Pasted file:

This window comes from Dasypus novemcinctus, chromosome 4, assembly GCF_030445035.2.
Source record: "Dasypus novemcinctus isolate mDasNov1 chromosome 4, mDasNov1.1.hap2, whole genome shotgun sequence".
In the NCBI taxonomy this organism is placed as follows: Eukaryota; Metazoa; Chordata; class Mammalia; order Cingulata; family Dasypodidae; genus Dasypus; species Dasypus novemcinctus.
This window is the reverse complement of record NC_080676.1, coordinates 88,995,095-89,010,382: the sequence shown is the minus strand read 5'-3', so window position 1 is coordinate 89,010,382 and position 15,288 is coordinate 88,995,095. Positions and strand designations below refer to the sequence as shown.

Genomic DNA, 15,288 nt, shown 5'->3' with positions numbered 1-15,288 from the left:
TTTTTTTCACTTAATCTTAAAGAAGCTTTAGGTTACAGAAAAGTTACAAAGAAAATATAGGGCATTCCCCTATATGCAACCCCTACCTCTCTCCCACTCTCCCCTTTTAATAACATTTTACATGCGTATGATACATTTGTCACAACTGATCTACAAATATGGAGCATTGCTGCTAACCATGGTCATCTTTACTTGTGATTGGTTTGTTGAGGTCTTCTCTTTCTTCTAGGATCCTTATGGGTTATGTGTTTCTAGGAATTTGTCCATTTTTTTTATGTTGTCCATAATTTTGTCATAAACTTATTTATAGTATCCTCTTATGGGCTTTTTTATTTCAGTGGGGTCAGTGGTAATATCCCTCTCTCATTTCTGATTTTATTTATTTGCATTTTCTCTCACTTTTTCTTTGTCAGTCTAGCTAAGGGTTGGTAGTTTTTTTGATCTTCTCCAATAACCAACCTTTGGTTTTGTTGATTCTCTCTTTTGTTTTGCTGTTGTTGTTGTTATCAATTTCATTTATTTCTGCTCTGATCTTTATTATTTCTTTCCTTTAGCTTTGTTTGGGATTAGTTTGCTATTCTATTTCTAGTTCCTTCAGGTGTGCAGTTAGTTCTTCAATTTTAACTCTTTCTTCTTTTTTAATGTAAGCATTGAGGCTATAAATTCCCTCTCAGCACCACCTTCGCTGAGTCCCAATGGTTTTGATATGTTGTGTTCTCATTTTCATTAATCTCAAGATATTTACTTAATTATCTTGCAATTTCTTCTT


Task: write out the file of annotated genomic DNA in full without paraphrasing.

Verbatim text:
This window comes from Dasypus novemcinctus, chromosome 4, assembly GCF_030445035.2.
Source record: "Dasypus novemcinctus isolate mDasNov1 chromosome 4, mDasNov1.1.hap2, whole genome shotgun sequence".
In the NCBI taxonomy this organism is placed as follows: Eukaryota; Metazoa; Chordata; class Mammalia; order Cingulata; family Dasypodidae; genus Dasypus; species Dasypus novemcinctus.
This window is the reverse complement of record NC_080676.1, coordinates 88,995,095-89,010,382: the sequence shown is the minus strand read 5'-3', so window position 1 is coordinate 89,010,382 and position 15,288 is coordinate 88,995,095. Positions and strand designations below refer to the sequence as shown.

Genomic DNA, 15,288 nt, shown 5'->3' with positions numbered 1-15,288 from the left:
TTTTTTTCACTTAATCTTAAAGAAGCTTTAGGTTACAGAAAAGTTACAAAGAAAATATAGGGCATTCCCCTATATGCAACCCCTACCTCTCTCCCACTCTCCCCTTTTAATAACATTTTACATGCGTATGATACATTTGTCACAACTGATCTACAAATATGGAGCATTGCTGCTAACCATGGTCATCTTTACTTGTGATTGGTTTGTTGAGGTCTTCTCTTTCTTCTAGGATCCTTATGGGTTATGTGTTTCTAGGAATTTGTCCATTTTTTTTATGTTGTCCATAATTTTGTCATAAACTTATTTATAGTATCCTCTTATGGGCTTTTTTATTTCAGTGGGGTCAGTGGTAATATCCCTCTCTCATTTCTGATTTTATTTATTTGCATTTTCTCTCACTTTTTCTTTGTCAGTCTAGCTAAGGGTTGGTAGTTTTTTTGATCTTCTCCAATAACCAACCTTTGGTTTTGTTGATTCTCTCTTTTGTTTTGCTGTTGTTGTTGTTATCAATTTCATTTATTTCTGCTCTGATCTTTATTATTTCTTTCCTTTAGCTTTGTTTGGGATTAGTTTGCTATTCTATTTCTAGTTCCTTCAGGTGTGCAGTTAGTTCTTCAATTTTAACTCTTTCTTCTTTTTTAATGTAAGCATTGAGGCTATAAATTCCCTCTCAGCACCACCTTCGCTGAGTCCCAATGGTTTTGATATGTTGTGTTCTCATTTTCATTAATCTCAAGATATTTACTTAATTATCTTGCAATTTCTTCTT